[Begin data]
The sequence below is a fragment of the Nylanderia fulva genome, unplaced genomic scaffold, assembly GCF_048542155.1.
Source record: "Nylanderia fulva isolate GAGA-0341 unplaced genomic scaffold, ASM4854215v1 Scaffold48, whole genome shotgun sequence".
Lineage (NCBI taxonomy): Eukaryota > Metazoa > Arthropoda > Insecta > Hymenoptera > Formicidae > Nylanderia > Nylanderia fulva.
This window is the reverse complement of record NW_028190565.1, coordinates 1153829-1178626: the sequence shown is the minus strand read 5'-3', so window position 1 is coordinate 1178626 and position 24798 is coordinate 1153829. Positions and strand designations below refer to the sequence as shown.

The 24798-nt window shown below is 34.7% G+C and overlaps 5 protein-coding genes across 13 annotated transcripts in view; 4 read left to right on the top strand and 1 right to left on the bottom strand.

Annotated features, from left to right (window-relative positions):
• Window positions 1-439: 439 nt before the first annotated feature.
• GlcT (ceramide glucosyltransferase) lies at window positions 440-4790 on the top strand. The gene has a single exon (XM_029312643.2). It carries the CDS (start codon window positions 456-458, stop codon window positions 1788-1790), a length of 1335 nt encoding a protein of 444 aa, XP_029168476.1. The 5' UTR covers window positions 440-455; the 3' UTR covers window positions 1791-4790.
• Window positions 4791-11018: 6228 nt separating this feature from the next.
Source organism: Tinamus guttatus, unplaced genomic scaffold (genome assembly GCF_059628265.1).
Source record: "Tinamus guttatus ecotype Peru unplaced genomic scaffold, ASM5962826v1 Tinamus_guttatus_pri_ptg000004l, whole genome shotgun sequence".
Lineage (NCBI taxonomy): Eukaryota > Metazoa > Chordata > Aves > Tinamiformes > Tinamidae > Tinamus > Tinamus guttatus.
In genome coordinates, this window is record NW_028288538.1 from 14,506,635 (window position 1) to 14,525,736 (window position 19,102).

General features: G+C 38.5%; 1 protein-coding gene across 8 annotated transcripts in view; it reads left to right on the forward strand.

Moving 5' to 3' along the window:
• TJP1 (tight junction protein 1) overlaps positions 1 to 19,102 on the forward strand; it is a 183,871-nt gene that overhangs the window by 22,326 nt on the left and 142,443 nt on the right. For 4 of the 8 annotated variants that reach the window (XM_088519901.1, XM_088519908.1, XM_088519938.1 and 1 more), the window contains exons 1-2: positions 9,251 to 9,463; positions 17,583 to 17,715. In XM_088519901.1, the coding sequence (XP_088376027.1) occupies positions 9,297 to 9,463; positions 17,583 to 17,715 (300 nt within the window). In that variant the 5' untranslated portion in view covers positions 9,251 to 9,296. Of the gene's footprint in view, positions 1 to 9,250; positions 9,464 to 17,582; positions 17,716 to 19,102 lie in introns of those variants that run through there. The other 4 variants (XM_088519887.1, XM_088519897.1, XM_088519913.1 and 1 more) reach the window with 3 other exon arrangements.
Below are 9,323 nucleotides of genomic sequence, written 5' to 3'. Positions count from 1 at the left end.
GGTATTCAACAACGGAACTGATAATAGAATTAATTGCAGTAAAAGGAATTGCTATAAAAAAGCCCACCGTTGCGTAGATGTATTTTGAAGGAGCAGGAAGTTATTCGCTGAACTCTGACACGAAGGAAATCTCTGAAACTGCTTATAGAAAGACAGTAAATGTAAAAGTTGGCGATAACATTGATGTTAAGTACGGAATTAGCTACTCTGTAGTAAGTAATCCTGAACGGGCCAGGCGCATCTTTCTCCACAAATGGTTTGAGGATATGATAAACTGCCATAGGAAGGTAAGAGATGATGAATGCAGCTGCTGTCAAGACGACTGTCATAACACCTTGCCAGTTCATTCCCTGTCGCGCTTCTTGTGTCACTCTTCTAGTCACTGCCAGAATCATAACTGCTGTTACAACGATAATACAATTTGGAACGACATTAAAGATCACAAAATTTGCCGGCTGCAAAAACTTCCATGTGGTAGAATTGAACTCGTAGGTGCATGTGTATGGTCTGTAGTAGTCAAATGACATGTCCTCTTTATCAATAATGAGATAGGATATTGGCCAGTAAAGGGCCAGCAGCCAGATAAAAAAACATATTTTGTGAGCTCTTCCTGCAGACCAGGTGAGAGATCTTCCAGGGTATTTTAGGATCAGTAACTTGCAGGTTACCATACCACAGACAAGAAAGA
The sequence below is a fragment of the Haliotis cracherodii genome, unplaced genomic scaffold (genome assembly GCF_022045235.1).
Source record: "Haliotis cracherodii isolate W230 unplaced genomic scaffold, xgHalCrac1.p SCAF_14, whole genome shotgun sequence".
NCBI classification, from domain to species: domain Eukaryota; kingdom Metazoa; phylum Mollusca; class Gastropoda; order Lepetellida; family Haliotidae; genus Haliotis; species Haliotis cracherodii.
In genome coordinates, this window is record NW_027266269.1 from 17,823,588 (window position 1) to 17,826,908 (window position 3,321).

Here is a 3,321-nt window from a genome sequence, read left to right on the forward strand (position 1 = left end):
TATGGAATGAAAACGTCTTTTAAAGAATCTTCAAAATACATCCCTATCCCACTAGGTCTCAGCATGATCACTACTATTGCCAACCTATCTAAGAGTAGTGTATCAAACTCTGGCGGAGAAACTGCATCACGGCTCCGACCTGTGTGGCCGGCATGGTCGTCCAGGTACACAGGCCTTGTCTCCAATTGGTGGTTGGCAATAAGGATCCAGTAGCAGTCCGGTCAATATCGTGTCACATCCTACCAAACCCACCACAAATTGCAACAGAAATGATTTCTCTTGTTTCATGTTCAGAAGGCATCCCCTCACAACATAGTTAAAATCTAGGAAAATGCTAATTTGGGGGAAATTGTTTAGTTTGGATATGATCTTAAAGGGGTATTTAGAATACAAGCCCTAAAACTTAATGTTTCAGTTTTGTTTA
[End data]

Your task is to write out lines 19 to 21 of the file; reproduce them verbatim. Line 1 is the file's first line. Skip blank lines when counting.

The sequence below is a fragment of the Haliotis cracherodii genome, unplaced genomic scaffold (genome assembly GCF_022045235.1).
Source record: "Haliotis cracherodii isolate W230 unplaced genomic scaffold, xgHalCrac1.p SCAF_14, whole genome shotgun sequence".
NCBI classification, from domain to species: domain Eukaryota; kingdom Metazoa; phylum Mollusca; class Gastropoda; order Lepetellida; family Haliotidae; genus Haliotis; species Haliotis cracherodii.